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Three kinds of outages and what we can do about them


From your desktop to our servers there are a lot of technical issues that can potentially have a negative impact on your web site. What we would like to talk about in this article are interruptions or outages related to our servers or network. The things that happen on our end of the wire.

Most web hosts avoid discussing these kinds of things, which is understandable. No one wants to draw attention to an unpleasant aspect of something they are trying to sell to you. But whenever an outage occurs many of you will ask us, “What are you going to do to make sure this never happens again?” We think that’s a reasonable question, and one that deserves an honest and detailed answer.

There are essentially three different forms these outages take; maintenance and upgrades, server-specific problems, and provider problems or malicious attacks. What we can do to alleviate or prevent the problems varies depending on which type of outage we’re talking about.

Maintenance and upgrades

Since the Winhost platform is primarily made up of servers running the Windows operating system, a certain amount of downtime for maintenance and upgrades is unavoidable in order to maintain security and provide you with current technology.

We do planned maintenance (when necessary) on Wednesdays, and a general Windows update every month. There is also occasional unplanned maintenance, which is usually an update or fix for a security issue or a problem that is having an immediate negative effect on a group of servers, so the fix is made outside the normal maintenance window.

Server-specific problems

Our servers are consistent across the entire network, so for example, all mail servers have the same configuration, all SQL 2008 servers are the same, all SQL 2012 servers are the same, etc.

However, all of the users on the servers are different, and the number of users per server varies, so even though all Windows 2012 web servers have the same configuration, they can experience different problems.

Additionally, all servers run on hardware, and all hardware is susceptible to component failure. We use only top-of-the-line Dell servers, but no matter how much you pay for them, electronic and mechanical parts still fail. Using virtual servers (which we do in some cases) reduces the likelihood of mechanical failure to a certain extent, but virtual servers still run on physical machines.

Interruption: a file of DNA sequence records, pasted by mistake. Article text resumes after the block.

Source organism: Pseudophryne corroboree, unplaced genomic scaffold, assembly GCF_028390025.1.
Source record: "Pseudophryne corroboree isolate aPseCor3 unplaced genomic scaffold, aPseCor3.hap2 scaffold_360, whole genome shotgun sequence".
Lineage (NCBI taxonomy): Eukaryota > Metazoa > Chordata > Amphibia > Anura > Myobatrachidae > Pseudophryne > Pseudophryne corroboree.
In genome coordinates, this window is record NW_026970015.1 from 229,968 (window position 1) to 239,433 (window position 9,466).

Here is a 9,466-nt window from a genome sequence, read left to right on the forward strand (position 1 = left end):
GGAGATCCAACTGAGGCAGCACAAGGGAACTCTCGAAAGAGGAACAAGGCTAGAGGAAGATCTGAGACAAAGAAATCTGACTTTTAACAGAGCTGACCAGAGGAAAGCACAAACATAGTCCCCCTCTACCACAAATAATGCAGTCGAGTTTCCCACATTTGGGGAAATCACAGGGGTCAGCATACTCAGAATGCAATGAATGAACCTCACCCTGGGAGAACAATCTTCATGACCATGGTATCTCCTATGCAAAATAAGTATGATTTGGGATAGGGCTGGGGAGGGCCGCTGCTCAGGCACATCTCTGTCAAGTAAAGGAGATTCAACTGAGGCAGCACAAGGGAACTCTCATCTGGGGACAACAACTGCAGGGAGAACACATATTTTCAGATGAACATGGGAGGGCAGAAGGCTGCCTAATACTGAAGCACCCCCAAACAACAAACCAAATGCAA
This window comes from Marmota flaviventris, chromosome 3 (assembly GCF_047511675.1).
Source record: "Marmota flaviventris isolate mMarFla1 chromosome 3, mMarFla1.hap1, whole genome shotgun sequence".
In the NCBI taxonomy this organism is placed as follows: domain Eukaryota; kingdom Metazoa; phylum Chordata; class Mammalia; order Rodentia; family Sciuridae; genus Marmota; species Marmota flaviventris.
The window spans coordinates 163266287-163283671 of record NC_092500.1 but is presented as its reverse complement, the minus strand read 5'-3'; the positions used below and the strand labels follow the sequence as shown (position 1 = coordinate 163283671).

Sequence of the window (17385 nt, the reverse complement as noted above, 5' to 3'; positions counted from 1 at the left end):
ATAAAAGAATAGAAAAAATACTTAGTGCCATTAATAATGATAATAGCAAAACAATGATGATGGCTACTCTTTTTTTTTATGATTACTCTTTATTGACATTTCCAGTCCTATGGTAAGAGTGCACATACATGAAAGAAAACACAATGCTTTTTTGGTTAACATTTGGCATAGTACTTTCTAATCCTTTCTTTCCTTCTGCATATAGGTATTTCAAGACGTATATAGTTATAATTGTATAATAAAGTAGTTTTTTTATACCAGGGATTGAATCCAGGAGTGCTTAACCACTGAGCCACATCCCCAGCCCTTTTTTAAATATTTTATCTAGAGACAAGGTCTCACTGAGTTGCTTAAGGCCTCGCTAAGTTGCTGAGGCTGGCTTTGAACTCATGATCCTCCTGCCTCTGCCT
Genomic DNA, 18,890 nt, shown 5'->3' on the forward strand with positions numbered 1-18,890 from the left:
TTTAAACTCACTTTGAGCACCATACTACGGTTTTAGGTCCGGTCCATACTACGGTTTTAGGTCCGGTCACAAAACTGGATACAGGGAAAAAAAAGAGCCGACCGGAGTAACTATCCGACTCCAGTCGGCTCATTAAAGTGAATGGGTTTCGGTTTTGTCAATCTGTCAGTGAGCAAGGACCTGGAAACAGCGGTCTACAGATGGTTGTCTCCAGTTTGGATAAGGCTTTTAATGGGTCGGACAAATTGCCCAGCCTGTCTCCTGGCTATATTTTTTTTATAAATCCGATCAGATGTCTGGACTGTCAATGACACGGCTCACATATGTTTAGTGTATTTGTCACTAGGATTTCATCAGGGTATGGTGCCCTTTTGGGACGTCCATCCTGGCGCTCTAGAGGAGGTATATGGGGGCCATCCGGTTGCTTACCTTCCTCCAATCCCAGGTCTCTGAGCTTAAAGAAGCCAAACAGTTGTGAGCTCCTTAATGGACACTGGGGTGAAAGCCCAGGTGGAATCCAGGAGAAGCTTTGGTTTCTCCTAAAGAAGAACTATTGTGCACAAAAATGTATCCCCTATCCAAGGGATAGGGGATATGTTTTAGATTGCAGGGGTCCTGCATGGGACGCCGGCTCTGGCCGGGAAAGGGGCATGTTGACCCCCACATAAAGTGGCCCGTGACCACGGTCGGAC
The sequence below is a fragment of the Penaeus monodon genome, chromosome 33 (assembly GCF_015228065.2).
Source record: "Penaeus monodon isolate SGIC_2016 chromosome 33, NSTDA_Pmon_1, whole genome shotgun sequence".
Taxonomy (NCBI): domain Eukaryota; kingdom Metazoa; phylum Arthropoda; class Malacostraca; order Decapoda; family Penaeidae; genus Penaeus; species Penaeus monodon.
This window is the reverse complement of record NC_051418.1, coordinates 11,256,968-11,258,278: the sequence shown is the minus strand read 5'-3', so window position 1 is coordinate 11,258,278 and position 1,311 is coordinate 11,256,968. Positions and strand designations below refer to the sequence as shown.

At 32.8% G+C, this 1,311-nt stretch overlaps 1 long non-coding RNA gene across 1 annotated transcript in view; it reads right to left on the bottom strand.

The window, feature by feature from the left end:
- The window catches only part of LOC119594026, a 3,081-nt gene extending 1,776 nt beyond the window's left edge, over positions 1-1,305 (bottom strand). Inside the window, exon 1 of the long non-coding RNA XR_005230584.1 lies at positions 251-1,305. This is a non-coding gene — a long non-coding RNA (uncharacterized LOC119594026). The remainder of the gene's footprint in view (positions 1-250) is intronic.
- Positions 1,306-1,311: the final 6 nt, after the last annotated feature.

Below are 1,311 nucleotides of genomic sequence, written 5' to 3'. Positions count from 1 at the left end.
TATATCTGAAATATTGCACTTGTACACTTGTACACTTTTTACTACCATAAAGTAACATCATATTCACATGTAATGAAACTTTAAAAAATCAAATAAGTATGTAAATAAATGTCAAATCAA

So while server-specific problems are bound to happen occasionally, we do a few things to prevent unnecessary issues, such as extensive monitoring of the live servers (via giant monitors in the support and system administration offices, and immediate text messaging to all of the system administrators telephones), and controlling and balancing density, so that the servers always have roughly similar numbers of users and loads.

We also retire all hardware that is past a certain age. So your site, database or email will never be running on a 10 year old server that everyone expects to fail at any minute.

When a specific server fails or is showing signs of stress, our administrators take action immediately, and make things right as quickly as they can.

I should take this opportunity to let you know that every member of the Winhost staff is local, and we all work out of offices in the same building here in Los Angeles. We do not employ remote staff or offshore third-party staff. Communication is easy and efficient in the event of a problem.

Provider problems or malicious attacks

These are usually the most severe of the issues we’re discussing, having an impact on the largest number of users. Unfortunately they are also typically the most difficult to deal with.

Provider problems

A provider problem usually means an issue with one of our Internet backbone connection providers. These are the companies (Internap and Savvis) that provide the connection from the routers in our data center to the Internet backbone.

It is not technically necessary to have multiple connections, but because these giant providers are not perfect (and they need to do maintenance and repairs sometimes too), we have multiple connections to prevent a complete network blackout due to provider issues. We split and balance traffic between the two, and most of the time, all is well.

Then there are the other times.

When one of our two connections goes down unexpectedly, we recalibrate and direct traffic to the connection that is working and do everything we can to insure that all incoming traffic can be accommodated.

The problem is, when a backbone connection goes down, some traffic is not going to route around it properly. It’s certainly supposed to. The Internet was built on the theory that traffic would easily and automatically route itself around unresponsive nodes. But in actual practice, things don’t always work the way they do in theory.